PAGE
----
Speaking at the Jamaica Business Development Corporation’s Employee Engagement Conference 2018 at Jamaica Conference Centre in downtown Kingston on Monday, the minister said the time has come for different crops to be invested in, and not sugar.
“On my desk right now is the report of the rationalisation of sugar lands. I don’t want the sugar people to be nervous when I say this, but we’ll never go back into production using all of our lands for sugar again. It’s not going to happen, so let’s just call a spade a spade and let’s get ready for land use other than sugar,” Shaw emphasised.
“We’re not trying to bounce the people who are in sugar out of it; we’re rationalising and we’re going to make you more efficient — but we’re going to make lands available for so many other things,” he added.
The minister said that the rationalisation project will result in sugar being produced on smaller acres of land, and new investment opportunities will be offered to farmers for the production of other crops.
“In Parliament (recently), I gave an example. We’re talking about a school feeding programme where 80 per cent of all we feed the children is imported. Yet, we can produce all we want to produce… that are much more highly nutritious than imported flour and rice,” Shaw said.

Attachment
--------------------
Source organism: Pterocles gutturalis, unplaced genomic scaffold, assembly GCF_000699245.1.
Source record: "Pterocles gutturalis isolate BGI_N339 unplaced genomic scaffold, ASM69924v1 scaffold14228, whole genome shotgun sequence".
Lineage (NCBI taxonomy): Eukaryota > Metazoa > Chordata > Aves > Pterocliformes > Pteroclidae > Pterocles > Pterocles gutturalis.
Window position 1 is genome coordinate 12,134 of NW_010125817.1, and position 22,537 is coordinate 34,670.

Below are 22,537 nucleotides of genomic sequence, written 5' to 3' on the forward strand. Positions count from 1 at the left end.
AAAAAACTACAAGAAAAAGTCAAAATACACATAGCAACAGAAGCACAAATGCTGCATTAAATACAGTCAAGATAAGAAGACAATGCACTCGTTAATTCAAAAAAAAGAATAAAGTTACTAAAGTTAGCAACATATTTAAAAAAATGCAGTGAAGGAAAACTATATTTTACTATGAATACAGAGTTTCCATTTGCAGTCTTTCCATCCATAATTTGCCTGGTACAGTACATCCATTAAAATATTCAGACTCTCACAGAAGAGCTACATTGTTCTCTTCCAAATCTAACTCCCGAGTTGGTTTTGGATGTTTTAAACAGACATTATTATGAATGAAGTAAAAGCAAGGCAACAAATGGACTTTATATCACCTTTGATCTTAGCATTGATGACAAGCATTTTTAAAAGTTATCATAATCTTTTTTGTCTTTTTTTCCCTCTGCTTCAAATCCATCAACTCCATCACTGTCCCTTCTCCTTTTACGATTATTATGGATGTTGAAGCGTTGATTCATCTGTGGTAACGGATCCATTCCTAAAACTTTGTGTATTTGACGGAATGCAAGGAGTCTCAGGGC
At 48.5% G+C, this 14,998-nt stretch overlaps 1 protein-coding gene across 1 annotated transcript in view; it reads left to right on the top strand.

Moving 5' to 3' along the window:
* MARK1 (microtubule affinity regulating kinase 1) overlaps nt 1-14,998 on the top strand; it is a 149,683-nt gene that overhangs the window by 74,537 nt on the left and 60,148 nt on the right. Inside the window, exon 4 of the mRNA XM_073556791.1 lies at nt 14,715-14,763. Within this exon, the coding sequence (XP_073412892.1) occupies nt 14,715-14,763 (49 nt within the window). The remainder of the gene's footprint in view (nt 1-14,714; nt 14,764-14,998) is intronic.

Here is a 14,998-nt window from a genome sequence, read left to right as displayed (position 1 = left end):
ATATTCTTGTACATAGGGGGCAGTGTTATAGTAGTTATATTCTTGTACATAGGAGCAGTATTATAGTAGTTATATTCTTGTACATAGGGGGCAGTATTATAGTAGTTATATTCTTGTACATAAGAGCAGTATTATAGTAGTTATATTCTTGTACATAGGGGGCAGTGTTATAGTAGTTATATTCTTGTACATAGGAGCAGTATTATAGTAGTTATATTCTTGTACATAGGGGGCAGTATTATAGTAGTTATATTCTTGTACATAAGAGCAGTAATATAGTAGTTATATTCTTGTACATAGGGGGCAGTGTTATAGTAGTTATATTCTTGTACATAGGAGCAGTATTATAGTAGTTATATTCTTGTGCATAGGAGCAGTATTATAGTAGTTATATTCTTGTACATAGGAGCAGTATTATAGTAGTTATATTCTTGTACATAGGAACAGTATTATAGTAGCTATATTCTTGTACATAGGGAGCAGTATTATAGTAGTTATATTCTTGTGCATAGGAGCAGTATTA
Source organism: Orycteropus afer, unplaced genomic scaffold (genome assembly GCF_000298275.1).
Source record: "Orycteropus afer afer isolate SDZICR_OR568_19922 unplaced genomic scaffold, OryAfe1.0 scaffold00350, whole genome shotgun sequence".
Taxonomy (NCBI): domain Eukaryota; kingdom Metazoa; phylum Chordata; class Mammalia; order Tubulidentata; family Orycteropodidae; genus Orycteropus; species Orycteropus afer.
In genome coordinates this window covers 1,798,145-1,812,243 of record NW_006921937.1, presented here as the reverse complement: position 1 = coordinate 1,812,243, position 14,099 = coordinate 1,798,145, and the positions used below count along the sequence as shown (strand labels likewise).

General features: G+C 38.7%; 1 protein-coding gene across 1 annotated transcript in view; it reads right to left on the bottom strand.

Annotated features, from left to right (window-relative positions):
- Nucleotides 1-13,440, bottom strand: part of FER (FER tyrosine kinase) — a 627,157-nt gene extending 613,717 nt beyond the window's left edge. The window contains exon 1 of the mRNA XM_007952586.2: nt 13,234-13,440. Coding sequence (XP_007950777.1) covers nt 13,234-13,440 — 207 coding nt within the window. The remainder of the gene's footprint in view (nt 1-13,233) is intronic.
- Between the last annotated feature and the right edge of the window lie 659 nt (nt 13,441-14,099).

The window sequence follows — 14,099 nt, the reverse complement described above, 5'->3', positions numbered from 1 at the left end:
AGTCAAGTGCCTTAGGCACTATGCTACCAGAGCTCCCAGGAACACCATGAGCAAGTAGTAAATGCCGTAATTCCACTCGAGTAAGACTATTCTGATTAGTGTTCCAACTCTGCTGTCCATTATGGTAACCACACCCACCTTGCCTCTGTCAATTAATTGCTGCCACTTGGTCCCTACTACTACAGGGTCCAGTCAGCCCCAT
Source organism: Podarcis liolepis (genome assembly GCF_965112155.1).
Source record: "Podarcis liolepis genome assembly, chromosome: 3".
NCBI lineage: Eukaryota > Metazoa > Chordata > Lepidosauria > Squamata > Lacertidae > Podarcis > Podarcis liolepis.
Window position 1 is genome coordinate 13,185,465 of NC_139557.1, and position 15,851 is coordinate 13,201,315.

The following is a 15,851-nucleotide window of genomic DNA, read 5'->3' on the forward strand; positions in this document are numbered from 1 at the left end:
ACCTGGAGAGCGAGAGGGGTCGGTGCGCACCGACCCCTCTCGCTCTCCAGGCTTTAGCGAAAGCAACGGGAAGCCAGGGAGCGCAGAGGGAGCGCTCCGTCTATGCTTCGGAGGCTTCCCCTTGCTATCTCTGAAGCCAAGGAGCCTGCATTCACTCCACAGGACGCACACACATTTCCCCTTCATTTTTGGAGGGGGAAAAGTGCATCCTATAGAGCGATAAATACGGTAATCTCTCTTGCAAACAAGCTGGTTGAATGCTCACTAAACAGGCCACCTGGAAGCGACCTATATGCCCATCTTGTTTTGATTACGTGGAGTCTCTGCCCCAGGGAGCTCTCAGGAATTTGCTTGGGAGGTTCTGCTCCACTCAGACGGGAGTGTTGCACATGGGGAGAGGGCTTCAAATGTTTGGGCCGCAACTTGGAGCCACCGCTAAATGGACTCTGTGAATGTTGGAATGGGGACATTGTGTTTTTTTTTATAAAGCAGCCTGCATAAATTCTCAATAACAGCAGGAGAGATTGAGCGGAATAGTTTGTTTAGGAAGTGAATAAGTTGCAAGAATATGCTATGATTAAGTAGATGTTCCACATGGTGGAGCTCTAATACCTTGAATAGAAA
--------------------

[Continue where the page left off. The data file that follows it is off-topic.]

He further noted that two new products can be looked at for the programme are breadfruit flour and cassava flour.
“We don’t recognise the wealth that we are sitting on in this country; we can feed ourselves and we can export surpluses. We can feed our school children in a more nutritious manner, using what we grow,” the minister said.
The conference, which ended yesterday, was held under the theme ‘Disturb. Reconnect. Engage’.
It was hosted for approximately 500 employers, with the objective of empowering and encouraging them to transform their workplaces into spaces that inspire their employees and offer the kind of leadership and appropriate management systems that will enable their employees to understand and accept their role as important stakeholders in business processes, and as key players in achieving sustainable productivity.
Source: Jamaica Observer